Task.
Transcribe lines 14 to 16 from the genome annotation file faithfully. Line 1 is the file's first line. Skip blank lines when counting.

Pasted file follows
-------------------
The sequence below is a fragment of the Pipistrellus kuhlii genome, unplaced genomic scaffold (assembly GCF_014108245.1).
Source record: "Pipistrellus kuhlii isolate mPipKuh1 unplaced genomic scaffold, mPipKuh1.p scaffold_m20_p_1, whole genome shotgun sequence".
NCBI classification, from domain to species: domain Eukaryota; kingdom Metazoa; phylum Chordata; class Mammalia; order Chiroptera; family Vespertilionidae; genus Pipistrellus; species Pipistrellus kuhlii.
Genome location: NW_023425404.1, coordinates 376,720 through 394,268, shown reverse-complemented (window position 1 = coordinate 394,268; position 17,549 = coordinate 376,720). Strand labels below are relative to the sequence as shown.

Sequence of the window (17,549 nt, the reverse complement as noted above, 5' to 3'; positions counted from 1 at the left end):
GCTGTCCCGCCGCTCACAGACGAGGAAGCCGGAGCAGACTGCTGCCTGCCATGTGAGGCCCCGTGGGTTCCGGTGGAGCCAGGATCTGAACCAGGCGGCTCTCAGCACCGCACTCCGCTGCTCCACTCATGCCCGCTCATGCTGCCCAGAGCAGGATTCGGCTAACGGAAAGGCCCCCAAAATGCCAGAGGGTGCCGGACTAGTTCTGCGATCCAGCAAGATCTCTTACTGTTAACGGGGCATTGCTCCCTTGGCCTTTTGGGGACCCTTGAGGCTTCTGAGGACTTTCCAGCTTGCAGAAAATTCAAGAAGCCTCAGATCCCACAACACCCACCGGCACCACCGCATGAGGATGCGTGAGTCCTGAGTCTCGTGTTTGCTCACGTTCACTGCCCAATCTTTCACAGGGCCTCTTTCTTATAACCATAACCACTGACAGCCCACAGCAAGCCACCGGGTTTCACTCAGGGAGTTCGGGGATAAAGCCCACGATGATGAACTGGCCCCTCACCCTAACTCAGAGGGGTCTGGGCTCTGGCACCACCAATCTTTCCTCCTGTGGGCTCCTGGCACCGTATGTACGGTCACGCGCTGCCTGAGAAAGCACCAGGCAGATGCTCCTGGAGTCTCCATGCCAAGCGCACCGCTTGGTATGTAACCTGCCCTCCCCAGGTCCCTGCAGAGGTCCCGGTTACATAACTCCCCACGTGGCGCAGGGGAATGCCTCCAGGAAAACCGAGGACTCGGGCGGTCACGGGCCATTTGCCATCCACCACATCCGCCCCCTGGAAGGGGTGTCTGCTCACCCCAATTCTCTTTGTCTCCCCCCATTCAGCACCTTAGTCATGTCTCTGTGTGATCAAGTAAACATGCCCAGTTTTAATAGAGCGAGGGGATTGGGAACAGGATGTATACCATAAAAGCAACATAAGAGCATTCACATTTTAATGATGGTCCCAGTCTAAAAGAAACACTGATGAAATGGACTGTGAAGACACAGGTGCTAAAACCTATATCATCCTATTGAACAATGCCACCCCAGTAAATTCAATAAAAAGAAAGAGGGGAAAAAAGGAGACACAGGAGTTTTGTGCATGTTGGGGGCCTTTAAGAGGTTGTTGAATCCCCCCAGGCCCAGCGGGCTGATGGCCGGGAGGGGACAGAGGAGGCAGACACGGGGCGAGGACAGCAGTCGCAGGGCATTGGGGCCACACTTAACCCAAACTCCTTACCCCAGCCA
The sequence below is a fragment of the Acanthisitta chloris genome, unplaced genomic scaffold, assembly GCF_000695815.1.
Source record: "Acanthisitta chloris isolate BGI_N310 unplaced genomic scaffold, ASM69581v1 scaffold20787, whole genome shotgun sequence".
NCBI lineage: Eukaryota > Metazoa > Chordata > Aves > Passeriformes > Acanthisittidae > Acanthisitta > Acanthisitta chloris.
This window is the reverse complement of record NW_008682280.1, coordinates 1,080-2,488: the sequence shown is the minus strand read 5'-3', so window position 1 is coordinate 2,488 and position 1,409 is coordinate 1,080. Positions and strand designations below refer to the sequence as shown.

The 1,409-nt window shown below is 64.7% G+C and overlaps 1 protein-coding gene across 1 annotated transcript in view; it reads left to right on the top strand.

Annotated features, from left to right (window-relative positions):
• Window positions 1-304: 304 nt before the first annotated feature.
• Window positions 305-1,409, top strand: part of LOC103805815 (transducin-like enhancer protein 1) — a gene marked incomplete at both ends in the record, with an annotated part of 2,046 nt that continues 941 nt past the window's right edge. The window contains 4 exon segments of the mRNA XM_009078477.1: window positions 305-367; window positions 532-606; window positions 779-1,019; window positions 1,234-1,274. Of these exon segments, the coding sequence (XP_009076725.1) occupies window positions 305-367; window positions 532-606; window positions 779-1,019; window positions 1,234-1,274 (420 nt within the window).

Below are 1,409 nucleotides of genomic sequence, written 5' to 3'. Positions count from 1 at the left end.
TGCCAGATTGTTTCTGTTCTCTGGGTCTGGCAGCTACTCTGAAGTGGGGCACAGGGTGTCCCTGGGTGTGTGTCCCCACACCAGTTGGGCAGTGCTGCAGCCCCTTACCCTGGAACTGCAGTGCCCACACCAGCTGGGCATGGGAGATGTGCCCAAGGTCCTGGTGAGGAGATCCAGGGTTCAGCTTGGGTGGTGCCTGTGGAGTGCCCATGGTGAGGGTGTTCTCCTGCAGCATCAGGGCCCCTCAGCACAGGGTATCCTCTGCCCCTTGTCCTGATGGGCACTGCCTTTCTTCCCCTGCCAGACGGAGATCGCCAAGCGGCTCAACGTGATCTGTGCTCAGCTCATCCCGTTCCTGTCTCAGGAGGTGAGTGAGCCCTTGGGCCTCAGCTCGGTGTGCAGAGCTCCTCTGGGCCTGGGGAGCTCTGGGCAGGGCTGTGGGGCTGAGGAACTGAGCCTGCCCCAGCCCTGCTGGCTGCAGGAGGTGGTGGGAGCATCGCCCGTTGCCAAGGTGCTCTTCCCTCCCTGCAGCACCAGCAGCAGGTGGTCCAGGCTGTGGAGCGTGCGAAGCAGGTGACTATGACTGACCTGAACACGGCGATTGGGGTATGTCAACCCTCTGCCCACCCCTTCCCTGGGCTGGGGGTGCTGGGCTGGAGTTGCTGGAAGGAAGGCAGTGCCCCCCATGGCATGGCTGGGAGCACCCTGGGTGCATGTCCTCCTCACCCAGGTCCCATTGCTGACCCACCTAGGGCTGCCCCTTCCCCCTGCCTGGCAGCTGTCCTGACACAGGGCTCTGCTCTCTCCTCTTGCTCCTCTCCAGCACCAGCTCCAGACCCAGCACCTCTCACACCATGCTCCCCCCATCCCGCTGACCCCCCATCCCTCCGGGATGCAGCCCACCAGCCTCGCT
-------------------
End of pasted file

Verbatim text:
• Window positions 305-1,409, top strand: part of LOC103805815 (transducin-like enhancer protein 1) — a gene marked incomplete at both ends in the record, with an annotated part of 2,046 nt that continues 941 nt past the window's right edge. The window contains 4 exon segments of the mRNA XM_009078477.1: window positions 305-367; window positions 532-606; window positions 779-1,019; window positions 1,234-1,274. Of these exon segments, the coding sequence (XP_009076725.1) occupies window positions 305-367; window positions 532-606; window positions 779-1,019; window positions 1,234-1,274 (420 nt within the window).

Below are 1,409 nucleotides of genomic sequence, written 5' to 3'. Positions count from 1 at the left end.
TGCCAGATTGTTTCTGTTCTCTGGGTCTGGCAGCTACTCTGAAGTGGGGCACAGGGTGTCCCTGGGTGTGTGTCCCCACACCAGTTGGGCAGTGCTGCAGCCCCTTACCCTGGAACTGCAGTGCCCACACCAGCTGGGCATGGGAGATGTGCCCAAGGTCCTGGTGAGGAGATCCAGGGTTCAGCTTGGGTGGTGCCTGTGGAGTGCCCATGGTGAGGGTGTTCTCCTGCAGCATCAGGGCCCCTCAGCACAGGGTATCCTCTGCCCCTTGTCCTGATGGGCACTGCCTTTCTTCCCCTGCCAGACGGAGATCGCCAAGCGGCTCAACGTGATCTGTGCTCAGCTCATCCCGTTCCTGTCTCAGGAGGTGAGTGAGCCCTTGGGCCTCAGCTCGGTGTGCAGAGCTCCTCTGGGCCTGGGGAGCTCTGGGCAGGGCTGTGGGGCTGAGGAACTGAGCCTGCCCCAGCCCTGCTGGCTGCAGGAGGTGGTGGGAGCATCGCCCGTTGCCAAGGTGCTCTTCCCTCCCTGCAGCACCAGCAGCAGGTGGTCCAGGCTGTGGAGCGTGCGAAGCAGGTGACTATGACTGACCTGAACACGGCGATTGGGGTATGTCAACCCTCTGCCCACCCCTTCCCTGGGCTGGGGGTGCTGGGCTGGAGTTGCTGGAAGGAAGGCAGTGCCCCCCATGGCATGGCTGGGAGCACCCTGGGTGCATGTCCTCCTCACCCAGGTCCCATTGCTGACCCACCTAGGGCTGCCCCTTCCCCCTGCCTGGCAGCTGTCCTGACACAGGGCTCTGCTCTCTCCTCTTGCTCCTCTCCAGCACCAGCTCCAGACCCAGCACCTCTCACACCATGCTCCCCCCATCCCGCTGACCCCCCATCCCTCCGGGATGCAGCCCACCAGCCTCGCT